My top 2 most effective techniques for getting more sleep

Last week we talked about sleep – the importance of it and how we all need to put it on our to-do list. But what if you feel like you just can’t fall asleep when you want to?

I personally have struggled with this myself and so has my firefighter husband. For me, it’s been so bad that I’ve done a lot of reading on sleep and tried tons of techniques that are suggested by experts to help one fall asleep.ryan

Since sleep deprivation severely affects both firefighters’ health and work performance, it is crucial that you’re able to get rested on your days off and even to fall back asleep after late night calls. So here are my tried-and-true top 2 most effective techniques for falling asleep any time of day:

1. Avoid Light. Light is very important to your body’s circadian rhythm so it plays a big role in your ability to sleep. Avoid bright lights, especially a computer screen, before bedtime or naptime. Your body’s natural clock will try to stay awake in response to light, no matter how tired you are. So dim overhead lights in the evening or just before you plan to nap, to prepare your body to fall asleep.

It is crucial to avoid looking at a computer, tablet or phone screen before you try to go to sleep (preferably for several hours before sleep). These screens emit a special kind of light (“blue light”) that reduces your melatonin – the hormone that produces sleep – and keeps your brain active. It’s best to do a very relaxing activity, such as reading, or a mundane activity, such as leisurely putting laundry away, before trying to fall asleep.

If you’re having trouble falling asleep at night it will help to make sure you expose yourself to bright lights in the morning and throughout the day.

Most importantly, do not let any light in your room when trying to sleep. It should be pitch black. If you try wearing a sleep mask or something over your eyes to fall asleep, you’d be surprised at how effective that is (especially if you’re napping during the day or wanting to sleep more in the morning when it’s light outside).

2. Focus on the facial muscles. If any thoughts are running through your head, preventing you from falling asleep (which can happen even when you don’t have anything important on your mind), your facial muscles are likely contracted. Focus on your forehead and eyes and make sure they’re relaxed. Then think about your cheeks and relax them. Then think about your mouth and chin and relax them. Try not to let your mind stray and keep repeating this. If you can master this technique it will send you off to dreamland in just a few minutes.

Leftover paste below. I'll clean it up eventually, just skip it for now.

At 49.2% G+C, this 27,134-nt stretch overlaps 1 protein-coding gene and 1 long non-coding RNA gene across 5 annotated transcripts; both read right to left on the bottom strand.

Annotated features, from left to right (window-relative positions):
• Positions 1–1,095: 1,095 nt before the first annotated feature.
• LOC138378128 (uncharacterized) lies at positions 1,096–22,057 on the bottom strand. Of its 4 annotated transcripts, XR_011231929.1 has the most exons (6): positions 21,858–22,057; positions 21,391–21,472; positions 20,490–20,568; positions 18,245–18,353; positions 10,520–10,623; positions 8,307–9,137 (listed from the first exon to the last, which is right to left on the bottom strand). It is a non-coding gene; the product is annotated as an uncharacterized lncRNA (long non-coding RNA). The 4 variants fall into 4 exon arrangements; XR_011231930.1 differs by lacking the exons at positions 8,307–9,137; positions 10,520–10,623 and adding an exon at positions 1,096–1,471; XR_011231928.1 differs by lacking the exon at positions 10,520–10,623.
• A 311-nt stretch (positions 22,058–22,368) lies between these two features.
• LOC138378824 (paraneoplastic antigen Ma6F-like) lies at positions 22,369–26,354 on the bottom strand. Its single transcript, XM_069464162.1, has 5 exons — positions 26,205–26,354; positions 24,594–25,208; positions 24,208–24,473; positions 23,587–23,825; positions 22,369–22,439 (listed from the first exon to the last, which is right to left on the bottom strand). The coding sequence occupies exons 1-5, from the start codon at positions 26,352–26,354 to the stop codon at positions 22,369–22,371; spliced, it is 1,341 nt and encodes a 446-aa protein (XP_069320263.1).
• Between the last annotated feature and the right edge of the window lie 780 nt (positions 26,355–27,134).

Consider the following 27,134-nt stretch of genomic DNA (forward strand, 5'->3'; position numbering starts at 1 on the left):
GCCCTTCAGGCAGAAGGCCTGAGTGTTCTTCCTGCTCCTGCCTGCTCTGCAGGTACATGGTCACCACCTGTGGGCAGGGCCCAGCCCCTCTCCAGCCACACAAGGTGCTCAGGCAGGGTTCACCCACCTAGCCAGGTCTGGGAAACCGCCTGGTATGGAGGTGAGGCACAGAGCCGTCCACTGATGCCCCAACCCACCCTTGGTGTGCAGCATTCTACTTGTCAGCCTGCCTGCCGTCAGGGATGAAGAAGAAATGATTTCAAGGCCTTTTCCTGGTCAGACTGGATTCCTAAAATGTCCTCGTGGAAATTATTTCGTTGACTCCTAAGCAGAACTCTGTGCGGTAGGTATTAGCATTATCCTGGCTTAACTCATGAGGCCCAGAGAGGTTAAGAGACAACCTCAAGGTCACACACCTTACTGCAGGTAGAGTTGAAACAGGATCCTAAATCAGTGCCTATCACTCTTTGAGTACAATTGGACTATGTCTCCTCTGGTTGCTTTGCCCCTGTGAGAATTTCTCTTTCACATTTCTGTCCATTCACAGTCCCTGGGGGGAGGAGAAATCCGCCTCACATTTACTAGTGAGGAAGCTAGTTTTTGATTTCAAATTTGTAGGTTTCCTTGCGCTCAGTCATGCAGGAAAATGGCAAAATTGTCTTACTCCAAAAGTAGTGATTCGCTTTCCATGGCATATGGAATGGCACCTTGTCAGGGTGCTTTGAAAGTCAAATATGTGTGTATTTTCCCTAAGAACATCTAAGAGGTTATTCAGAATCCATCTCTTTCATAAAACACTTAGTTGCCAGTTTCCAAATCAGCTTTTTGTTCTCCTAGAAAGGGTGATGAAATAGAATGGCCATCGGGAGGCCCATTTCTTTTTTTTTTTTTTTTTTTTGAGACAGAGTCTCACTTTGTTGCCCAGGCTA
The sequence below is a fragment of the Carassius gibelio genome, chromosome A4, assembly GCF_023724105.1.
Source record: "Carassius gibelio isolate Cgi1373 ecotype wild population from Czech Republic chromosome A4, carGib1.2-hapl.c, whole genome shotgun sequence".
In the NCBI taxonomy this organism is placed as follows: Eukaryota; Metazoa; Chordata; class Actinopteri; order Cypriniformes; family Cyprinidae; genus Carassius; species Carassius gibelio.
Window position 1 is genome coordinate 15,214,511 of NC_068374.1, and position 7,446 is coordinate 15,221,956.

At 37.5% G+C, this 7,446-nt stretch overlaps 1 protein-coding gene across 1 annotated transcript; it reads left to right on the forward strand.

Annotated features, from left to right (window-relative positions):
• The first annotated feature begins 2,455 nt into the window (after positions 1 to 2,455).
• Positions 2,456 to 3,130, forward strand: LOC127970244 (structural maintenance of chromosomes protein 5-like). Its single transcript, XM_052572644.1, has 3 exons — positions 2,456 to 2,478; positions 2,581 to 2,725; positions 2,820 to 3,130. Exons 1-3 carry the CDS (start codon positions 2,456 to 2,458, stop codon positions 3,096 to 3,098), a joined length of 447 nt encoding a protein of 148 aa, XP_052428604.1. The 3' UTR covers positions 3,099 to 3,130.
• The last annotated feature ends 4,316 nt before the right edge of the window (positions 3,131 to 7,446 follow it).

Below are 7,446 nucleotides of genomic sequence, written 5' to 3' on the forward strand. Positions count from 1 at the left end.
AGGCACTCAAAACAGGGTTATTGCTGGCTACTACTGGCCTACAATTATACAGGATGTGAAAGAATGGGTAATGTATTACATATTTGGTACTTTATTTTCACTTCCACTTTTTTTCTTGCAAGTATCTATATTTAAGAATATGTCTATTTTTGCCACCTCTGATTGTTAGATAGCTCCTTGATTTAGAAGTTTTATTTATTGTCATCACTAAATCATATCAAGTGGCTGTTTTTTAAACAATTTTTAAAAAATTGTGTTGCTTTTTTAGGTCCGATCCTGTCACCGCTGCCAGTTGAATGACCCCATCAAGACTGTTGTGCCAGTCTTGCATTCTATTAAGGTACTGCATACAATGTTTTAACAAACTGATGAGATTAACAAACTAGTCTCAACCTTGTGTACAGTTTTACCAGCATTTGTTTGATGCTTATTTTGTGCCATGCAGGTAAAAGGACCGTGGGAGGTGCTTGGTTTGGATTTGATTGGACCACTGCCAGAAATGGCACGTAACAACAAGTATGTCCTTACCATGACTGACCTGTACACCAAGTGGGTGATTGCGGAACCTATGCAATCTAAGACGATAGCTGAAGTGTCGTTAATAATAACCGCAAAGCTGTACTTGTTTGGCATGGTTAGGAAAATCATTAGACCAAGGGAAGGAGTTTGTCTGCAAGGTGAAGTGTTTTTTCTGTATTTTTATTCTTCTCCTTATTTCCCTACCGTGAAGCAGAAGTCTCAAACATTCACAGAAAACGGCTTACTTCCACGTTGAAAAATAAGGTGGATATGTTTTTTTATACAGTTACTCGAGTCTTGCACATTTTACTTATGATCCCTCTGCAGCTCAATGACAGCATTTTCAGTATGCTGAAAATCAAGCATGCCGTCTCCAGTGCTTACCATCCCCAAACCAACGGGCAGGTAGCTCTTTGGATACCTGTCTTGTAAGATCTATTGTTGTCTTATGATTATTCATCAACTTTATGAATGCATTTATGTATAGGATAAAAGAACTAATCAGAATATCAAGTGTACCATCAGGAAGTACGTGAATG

Keeping the room cold is an honorable mention. Your will fall asleep easier and stay in a deep sleep for longer in a cold room.

Have you found any super effective techniques for getting some z’s? Let us know in the comments.

 

If you’re not on my list to get more health tips like these, enter your name and email below.

By | 2018-06-01T07:37:27+00:00 January 15th, 2014|Uncategorized|2 Comments

About the Author:

Dr. Karlie Moore has a PhD in Exercise Science and Nutrition and specializes in firefighter health. She has conducted fitness testing on hundreds of firefighters and has created the most comprehensive online wellness program for fire departments called the FitCulture program. Dr. Moore is also married to a firefighter and so understands their lifestyle and the health challenges associated with it.

2 Comments

  1. Keith February 3, 2014 at 8:04 pm - Reply

    Excellent info. As a professional firefighter working 2 days on 4 days off, I find naps very necessary to preform 110%. I can’t sleep/nap in a bright room with noise, light, tv or other distractions. A dark quiet room, away from all that. I find a mask really helps me during the day as well. No noise is best for me. I find tv or even white noise distracting.

    • Karlie February 4, 2014 at 3:58 am - Reply

      Me too Keith! My husband is a firefighter and when he’s exhausted laying in front of the TV I encourage him to go get in bed, because it’s more difficult to fall asleep (and sleep well) in front of the TV. It’s definitely made a difference for him. Thanks for sharing!

Leave A Comment